In the coming invasion of mainland Europe, under the code name of ‘Operation Overlord’, the American VII Army Corps had been chosen to land on two beaches, dubbed ‘Omaha’ and ‘Utah’.

Slapton Sands, South Devon, had been found to almost match the site chosen for the planned landing at ‘Utah’, an area just north of Carentan in Normandy.

As a full dress rehearsal for the ‘Utah’ landings, Operation Tiger’ was meticulously planned but the mistakes or blunders that followed would cost four times as many casualties as the real thing and severely test the British and American Alliance.

An aide to General Eisenhower, Capt Harry C Butcher USN, had previously reported: -

“…I am concerned over the absence of toughness and alertness of the young American Officers who seem to regard the War as one grand manoeuvre. Many seem as green as growing corn. How will they act in battle and what will they be like in three months time?…”

“…A good many of the Full Colonels also give me a pain. They are fat, grey and oldish, wearing the Rainbow Ribbons of the first War and still seem to be fighting it…”

“…On the Navy’s side,… our crews are also green. I recall in broad daylight, with a smooth sea and our LST standing quite still, she nearly had her stern carried away by a landing craft, fitted out as an Anti-Aircraft ship- we were missed by just inches in clear daylight…”

An American’s honest appraisal of some of America’s fighting men about to go to war? (And maybe a pointer to what was to happen to HMS Scimitar off Plymouth.)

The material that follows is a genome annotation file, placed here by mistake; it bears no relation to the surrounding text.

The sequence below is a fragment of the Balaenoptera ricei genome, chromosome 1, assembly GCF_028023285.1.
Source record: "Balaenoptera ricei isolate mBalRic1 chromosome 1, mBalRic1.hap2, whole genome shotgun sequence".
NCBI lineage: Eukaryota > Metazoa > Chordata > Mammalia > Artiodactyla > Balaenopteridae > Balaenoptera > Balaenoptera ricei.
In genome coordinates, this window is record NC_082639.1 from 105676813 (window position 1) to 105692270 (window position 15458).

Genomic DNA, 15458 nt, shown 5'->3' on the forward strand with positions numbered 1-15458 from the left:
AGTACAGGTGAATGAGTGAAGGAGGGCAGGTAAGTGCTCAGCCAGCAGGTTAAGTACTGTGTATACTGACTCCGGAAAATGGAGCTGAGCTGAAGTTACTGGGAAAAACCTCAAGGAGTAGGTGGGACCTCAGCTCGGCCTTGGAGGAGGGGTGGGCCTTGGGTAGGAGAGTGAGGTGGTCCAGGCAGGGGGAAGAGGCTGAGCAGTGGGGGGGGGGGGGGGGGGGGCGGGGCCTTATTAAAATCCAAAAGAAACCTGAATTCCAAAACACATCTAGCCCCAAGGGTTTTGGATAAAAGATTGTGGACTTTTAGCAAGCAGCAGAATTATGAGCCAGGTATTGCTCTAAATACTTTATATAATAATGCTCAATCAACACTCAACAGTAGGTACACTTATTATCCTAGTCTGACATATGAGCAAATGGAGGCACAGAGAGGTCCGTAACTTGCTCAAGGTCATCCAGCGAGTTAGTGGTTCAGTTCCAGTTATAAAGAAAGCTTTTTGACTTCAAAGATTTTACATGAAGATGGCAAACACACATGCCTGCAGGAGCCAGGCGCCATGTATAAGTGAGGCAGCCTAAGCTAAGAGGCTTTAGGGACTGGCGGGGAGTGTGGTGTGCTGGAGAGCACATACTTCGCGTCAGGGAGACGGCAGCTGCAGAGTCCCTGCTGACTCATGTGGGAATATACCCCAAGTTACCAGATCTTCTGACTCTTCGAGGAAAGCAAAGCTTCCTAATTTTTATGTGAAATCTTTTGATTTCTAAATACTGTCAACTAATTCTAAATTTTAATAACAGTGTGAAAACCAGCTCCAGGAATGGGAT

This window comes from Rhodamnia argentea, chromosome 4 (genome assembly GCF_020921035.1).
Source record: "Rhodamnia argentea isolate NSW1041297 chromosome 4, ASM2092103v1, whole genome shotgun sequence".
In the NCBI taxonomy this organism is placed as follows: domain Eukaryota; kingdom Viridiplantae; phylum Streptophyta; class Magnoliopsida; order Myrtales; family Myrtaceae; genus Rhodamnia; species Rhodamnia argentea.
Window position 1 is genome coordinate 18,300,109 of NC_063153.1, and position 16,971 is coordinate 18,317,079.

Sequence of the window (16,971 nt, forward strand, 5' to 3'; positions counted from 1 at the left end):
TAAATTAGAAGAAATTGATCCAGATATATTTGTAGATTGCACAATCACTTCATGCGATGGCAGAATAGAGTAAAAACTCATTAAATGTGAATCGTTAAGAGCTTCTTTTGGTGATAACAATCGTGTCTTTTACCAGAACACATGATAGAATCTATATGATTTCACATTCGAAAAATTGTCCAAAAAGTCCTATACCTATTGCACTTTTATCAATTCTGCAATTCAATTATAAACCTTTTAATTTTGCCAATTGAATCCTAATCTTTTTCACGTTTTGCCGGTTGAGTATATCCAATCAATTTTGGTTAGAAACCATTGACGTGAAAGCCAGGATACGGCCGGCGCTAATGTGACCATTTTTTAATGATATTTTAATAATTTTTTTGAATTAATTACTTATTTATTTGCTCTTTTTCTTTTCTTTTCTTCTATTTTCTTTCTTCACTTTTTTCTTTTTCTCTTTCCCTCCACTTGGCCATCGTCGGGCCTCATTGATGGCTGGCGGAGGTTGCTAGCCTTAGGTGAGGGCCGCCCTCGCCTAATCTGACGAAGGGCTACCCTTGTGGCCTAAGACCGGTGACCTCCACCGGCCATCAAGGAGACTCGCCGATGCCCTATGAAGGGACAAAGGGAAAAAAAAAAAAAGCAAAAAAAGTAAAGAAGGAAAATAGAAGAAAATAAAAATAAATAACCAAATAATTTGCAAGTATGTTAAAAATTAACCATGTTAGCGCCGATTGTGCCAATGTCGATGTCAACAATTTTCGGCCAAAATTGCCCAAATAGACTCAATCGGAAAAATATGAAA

The Allied Supreme Commander, General Eisenhower himself, signed an order that- “…to make exercises more realistic, and to toughen up green troops, ‘live ammunition’ will be used on all future exercises…” (This would have included ‘Operation Tiger’).

Although the use of live ammunition is not in itself unusual in military exercises, it is crucial that any planned use is fully communicated and clearly understood by all those taking part. The failure to communicate ‘fully’, especially to ‘green’ troops, opened the door to one part of the first phase in this tragedy.

Observing from his Command Ship, USS Bayfield, Admiral Donald P Moon USN, decided that certain key elements of Exercise Tiger were not in their correct place and decided on an hours delay before the Exercise should begin. This hour delay was not communicated to all participants in the initial landing of troops. 

Before the Exercise began, troops had been briefed not to cross certain ‘white taped’ areas on the beach. The pre-landing barrage of the shore commenced, (by ships including an RN Cruiser, HMS Hawkins and an RN Destroyer, HMS Splendid) on the correct amended time. The markers were soon obliterated.

The first wave troops were landed on to the beach unaware of the changed time and for 45 minutes, were being continually bombarded by RN ships with live ‘HE’ ammunition. The troops, who at first had been quite relaxed, were now being blitzed, and much later it was reported that those not in that firing line became further horrified when ‘defenders’ dropped when being hit by their weapons. Several LCI’s and LCT’s were hit in the run up to the landing on Slapton Sands. The first element of the tragedy had happened.

The tragedy that befell Exercise Tiger was not over but was to deepen.

The Royal Navy had been given the responsibility for the protection of Exercise Tiger from enemy interference.

The Slapton Sands training area fell within the Command of Plymouth C in C, Admiral Sir Ralph Leatham RN.